Hacking as we know it is born

In 1963 the term “hacking” and “hackers” became directly linked to malicious activity.  A MIT newspaper covered the story of people managing to use an early computer, the Programmed Data Processor-1 (PDP), to make free calls. Use of the term “hack” had been used to refer to activity that involved tampering with machines to influence their processes.

Shortly after this point, in 1965, a Compatible Time-Sharing System (CTSS) was found to be vulnerable. This was running on an IBM 7094 computer system, this occurred when a password was switched with another file when two people were working on the device.

Then in 1979, an information technology consultant managed to hack into the Digital Equipment Corporation computer system. This instance is marked as the first time a major system was compromised. Mitnick went on to further activity to earn the title of being a hacker.

‘Technical experts; skilled, often young’

In 1980 hacking had reached a new height when it came under investigation by the FBI. The incident was a security breach of the time-sharing firm National CSS.

The New York Times described these mysterious perpetrators at the time, saying that hackers are: “technical experts; skilled, often young, computer programmers, who almost whimsically probe the defenses of a computer system, searching out the limits and the possibilities of the machine. Despite their seemingly subversive role, hackers are a recognized asset in the computer industry, often highly prized.”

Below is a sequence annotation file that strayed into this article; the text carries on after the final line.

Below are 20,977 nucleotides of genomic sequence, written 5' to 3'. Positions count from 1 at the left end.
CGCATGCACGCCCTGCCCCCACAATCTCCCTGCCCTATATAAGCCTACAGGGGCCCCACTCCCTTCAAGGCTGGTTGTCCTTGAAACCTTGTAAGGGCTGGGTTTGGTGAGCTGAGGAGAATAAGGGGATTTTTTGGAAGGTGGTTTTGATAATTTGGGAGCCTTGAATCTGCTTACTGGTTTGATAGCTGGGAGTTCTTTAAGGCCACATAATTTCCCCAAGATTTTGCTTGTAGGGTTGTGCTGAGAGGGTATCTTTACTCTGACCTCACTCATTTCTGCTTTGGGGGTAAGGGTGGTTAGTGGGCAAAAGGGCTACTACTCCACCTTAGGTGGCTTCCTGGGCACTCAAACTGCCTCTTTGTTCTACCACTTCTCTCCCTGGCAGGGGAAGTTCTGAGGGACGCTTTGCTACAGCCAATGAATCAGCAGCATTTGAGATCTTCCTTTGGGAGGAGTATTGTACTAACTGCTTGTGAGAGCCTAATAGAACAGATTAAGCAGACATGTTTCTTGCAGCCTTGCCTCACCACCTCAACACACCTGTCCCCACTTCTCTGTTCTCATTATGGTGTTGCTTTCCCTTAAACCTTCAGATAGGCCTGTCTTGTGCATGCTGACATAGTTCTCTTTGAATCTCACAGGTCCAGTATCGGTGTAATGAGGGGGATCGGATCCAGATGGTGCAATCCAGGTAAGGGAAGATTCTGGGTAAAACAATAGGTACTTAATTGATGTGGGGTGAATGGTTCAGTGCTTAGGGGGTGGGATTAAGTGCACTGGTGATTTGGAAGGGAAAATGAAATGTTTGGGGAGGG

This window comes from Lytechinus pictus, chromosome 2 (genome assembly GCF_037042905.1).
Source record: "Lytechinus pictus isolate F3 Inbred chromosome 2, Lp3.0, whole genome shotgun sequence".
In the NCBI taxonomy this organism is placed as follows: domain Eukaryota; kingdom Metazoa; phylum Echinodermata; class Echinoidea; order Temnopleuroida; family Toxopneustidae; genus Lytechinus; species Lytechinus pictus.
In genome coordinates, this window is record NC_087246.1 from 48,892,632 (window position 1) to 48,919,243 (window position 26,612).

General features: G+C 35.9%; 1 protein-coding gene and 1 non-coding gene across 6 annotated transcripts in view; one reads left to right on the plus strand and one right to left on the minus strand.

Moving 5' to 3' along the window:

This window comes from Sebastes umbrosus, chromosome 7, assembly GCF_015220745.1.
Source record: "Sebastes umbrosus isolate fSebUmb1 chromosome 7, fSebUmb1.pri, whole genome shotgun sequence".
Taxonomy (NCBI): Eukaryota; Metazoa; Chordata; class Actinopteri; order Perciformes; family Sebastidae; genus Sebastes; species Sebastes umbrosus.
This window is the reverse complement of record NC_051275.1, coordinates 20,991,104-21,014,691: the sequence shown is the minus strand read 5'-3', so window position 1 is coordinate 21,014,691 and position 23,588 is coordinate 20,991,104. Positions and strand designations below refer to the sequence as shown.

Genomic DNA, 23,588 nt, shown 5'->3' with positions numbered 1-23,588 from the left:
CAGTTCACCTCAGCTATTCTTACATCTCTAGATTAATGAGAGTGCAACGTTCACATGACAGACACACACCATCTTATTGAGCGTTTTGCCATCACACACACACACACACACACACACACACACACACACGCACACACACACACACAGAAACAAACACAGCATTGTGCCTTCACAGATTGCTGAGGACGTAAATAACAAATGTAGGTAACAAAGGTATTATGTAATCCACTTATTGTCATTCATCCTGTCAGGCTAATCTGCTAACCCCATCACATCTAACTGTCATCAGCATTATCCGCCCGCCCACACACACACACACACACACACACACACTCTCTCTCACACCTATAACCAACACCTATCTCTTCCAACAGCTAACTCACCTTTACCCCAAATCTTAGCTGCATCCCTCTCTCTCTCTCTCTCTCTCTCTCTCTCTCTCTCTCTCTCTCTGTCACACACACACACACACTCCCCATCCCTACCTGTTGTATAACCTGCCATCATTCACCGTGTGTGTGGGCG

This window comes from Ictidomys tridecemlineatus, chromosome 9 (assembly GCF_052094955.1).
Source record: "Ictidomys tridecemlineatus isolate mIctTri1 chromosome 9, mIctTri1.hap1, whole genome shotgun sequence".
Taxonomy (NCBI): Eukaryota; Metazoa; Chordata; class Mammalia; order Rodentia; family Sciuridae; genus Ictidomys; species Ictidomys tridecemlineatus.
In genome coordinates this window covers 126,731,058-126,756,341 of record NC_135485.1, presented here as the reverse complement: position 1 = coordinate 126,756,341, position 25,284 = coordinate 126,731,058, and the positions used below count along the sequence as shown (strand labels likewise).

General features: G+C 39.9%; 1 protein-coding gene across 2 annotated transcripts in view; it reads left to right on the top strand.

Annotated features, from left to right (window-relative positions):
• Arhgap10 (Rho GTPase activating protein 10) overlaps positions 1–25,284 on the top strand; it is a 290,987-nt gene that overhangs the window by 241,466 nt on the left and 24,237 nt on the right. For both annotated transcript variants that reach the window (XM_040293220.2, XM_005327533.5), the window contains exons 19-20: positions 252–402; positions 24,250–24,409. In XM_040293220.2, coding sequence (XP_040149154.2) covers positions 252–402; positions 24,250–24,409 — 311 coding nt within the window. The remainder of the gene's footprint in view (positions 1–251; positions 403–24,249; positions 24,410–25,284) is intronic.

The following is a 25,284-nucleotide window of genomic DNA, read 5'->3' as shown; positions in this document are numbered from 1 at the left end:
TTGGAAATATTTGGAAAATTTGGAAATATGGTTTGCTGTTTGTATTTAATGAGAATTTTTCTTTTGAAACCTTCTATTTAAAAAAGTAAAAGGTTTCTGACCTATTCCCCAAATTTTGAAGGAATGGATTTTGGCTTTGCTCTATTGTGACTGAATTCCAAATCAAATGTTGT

In 1983 another major shift toward the modern world of hacking and cyber attacks took place, as the comparatively huge number computers were breached, 60 in fact, by a gang of hackers called The 414s. This formation and organisation of a group of malicious cyber adversaries is also a common factor is the modern world.

After the issue had grown in size, and awareness had been raised to the dangers of this new and fast emerging form of crime, the Computer Fraud and Abuse Act was passed in the United States, legally criminalising this kind of activity.

The dark era of today

An example of an attack that scars modern cyber history is Heartbleed, a bug that was turned into OpenSSL. Hackers used this to construct portals through which to access databases. Many would argue that this was the largest cyber attack the world has ever seen, with reports stating that 17% of all websites were affected.

The scale of attacks since the turn of the 21st century has grown at an exponential rate, and this is hardly a surprise with the internet becoming so rapidly ingrained in so many people’s lives. Other major developments include the huge influx of devices, meaning that we are connected and vulnerable at all times.

Internet of Things devices also present a whole world of new cyber risks, with many devices  carrying insufficient cyber security features, and they are now imbedded in the homes and workplaces of millions of people across the world.

READ MORE: SCADA cyber attacks: Eugene Kaspersky warns of global blackout

Nation state activity has also mutated into a monster unrecognisable from the times of decrypting German military Enigma messages, with governments now employing many deadly forms of attack for the purposes of warfare.

SCADA attacks for example have been used to knock out power grids in the Ukraine, and fears at this very moment are growing in regard to the potential for attacks on critical infrastructure such as power plants.